We tried, Mom. We tried so hard.
A Beautiful, Loving Tribute. I mourn your loss.
Ramblings of an Emergency Physician in Texas
We tried, Mom. We tried so hard.
A Beautiful, Loving Tribute. I mourn your loss.
… All of a sudden, we started seeing large numbers of herion users, many of them “novice” injectors, still using their veins. Most of them were pretty frank that they had only recently started using heroin, and few of them had any record of ER visits for drugs in the past. So, amateur economist that I am, I started systematically asking the heroin users how long they had been using, whether and what they had used before, and why they changed. …
Excellent post about economics in action, as seen by an Emergency Medicine physician.
FWIW, Fort Worth is mostly a cocaine town, with a smattering of meth and black tar heroin only once or twice a year. AFAIK, our Rx drug problem is hydrocodone (sorry about that word, spam filter, you’re about to get a pounding). I think Oxycodone and its ilk being Schedule II in Texas, requiring different State prescription pads, has kept that class abuse down (some).
Interesting interview with Flea, an early medblogger and the definition of beware what you blog. Read the interview for the lowdown on that…
He’s wrong about not blogging anonymously. I think he means not to blog like you’re anonymous, which is a different thing…
Anyway, good for Berci for getting the interview!
New AMA Policy Helps Guide Physicians’ Use of Social Media
For immediate release:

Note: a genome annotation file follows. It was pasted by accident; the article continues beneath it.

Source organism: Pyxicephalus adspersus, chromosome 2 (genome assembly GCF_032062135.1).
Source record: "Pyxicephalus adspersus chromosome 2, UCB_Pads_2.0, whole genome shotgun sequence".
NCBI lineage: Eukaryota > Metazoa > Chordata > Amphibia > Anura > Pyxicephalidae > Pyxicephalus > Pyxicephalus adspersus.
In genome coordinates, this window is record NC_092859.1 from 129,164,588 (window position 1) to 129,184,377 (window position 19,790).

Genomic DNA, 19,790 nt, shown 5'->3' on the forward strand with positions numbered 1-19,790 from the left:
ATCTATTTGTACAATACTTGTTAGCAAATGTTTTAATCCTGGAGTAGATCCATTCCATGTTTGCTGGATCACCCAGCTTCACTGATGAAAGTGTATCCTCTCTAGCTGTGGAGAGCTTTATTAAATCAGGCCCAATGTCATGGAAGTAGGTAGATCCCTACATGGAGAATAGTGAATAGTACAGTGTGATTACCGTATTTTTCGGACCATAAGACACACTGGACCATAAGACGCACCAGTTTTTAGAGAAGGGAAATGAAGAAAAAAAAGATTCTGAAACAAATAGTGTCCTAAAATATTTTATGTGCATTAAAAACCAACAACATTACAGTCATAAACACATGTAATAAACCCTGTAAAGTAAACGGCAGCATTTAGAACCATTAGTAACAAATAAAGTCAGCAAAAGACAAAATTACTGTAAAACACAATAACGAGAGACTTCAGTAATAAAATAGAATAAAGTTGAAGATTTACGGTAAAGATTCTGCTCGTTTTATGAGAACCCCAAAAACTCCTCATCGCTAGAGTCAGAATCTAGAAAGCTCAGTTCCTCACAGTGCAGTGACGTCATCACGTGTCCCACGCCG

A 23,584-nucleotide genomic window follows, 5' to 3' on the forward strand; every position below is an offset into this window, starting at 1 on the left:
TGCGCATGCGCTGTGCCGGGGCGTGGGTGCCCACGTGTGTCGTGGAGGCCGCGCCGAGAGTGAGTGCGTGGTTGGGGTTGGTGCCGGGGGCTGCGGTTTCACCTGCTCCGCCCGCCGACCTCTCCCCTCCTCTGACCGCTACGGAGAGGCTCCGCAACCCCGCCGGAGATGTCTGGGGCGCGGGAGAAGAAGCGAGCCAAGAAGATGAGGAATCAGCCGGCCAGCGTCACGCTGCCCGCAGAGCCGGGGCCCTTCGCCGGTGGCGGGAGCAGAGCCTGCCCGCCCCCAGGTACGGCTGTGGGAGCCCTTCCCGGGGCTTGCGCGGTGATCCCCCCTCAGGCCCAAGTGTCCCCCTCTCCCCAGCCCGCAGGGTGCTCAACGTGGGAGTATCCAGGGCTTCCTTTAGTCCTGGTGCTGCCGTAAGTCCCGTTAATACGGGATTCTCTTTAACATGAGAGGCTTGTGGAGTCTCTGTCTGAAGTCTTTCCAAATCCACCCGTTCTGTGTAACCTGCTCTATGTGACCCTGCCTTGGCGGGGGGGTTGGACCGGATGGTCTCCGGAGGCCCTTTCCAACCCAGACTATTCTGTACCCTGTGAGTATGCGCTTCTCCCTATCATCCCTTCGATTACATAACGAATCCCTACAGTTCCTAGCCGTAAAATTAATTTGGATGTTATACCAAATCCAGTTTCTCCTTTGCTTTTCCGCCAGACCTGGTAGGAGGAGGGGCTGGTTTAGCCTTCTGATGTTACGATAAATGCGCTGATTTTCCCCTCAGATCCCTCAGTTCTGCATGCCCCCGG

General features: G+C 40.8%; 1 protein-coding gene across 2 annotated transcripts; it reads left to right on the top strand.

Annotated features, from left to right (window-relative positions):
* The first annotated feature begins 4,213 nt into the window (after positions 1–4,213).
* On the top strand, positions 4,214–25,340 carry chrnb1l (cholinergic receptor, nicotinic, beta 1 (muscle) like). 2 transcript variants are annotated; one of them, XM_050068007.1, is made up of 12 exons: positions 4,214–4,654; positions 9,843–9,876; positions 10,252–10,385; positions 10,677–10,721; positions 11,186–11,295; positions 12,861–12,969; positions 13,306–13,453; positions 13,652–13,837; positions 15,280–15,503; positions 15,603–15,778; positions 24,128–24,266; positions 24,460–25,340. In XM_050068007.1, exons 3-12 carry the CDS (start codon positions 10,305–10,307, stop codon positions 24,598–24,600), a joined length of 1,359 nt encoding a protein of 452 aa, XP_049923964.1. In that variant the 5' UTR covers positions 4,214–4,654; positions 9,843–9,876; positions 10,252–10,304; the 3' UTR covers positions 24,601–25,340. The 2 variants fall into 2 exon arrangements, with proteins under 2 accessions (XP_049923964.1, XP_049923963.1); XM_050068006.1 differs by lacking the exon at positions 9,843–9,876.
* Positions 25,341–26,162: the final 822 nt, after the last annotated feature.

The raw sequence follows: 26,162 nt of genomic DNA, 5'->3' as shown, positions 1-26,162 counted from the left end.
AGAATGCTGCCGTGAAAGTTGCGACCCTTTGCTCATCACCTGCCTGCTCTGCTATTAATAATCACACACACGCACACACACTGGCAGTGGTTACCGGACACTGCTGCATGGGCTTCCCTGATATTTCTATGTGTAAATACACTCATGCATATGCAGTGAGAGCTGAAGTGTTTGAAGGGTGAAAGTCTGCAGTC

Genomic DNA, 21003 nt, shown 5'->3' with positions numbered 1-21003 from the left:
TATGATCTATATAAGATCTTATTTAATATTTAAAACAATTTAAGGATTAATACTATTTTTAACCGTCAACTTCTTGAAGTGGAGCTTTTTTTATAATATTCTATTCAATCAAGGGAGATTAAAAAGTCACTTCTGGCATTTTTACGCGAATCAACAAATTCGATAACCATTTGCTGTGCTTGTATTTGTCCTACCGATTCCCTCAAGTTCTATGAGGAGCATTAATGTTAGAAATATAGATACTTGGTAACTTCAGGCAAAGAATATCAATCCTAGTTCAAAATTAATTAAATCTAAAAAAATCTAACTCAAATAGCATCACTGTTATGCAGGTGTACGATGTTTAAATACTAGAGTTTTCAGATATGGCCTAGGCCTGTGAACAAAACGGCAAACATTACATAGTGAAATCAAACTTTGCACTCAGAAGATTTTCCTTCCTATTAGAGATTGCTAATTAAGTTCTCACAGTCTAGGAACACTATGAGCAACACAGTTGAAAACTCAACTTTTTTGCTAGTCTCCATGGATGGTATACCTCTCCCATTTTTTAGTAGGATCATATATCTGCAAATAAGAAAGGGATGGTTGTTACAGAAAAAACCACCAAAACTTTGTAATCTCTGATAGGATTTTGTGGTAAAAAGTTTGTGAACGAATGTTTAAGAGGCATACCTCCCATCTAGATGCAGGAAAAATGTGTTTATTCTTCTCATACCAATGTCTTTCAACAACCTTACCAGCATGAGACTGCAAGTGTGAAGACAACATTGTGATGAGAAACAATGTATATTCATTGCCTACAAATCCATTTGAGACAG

Nov. 8, 2010
SAN DIEGO – Millions of Americans use social networks and blogs to communicate, but when those users are physicians, challenges to the patient-physician relationship can arise. New policy adopted today by the American Medical Association (AMA) aims at helping physicians to maintain a positive online presence and preserve the integrity of the patient-physician relationship.
It’s not surprising there is some guidance on social media from the AMA. I suppose the only surprise is that it took this long.
Follow the link above to read the policy, which I find remarkably reasonable. I have some litle heartburn about this one:
(e) When physicians see content posted by colleagues that appears unprofessional they have a responsibility to bring that content to the attention of the individual, so that he or she can remove it and/or take other appropriate actions. If the behavior significantly violates professional norms and the individual does not take appropriate action to resolve the situation, the physician should report the matter to appropriate authorities.
Plenty of thoughtful people disagree with things I’ve written (and a few unthoughtful folks disagree with everything), but I’m not a fan of giving AMA blessing to harass.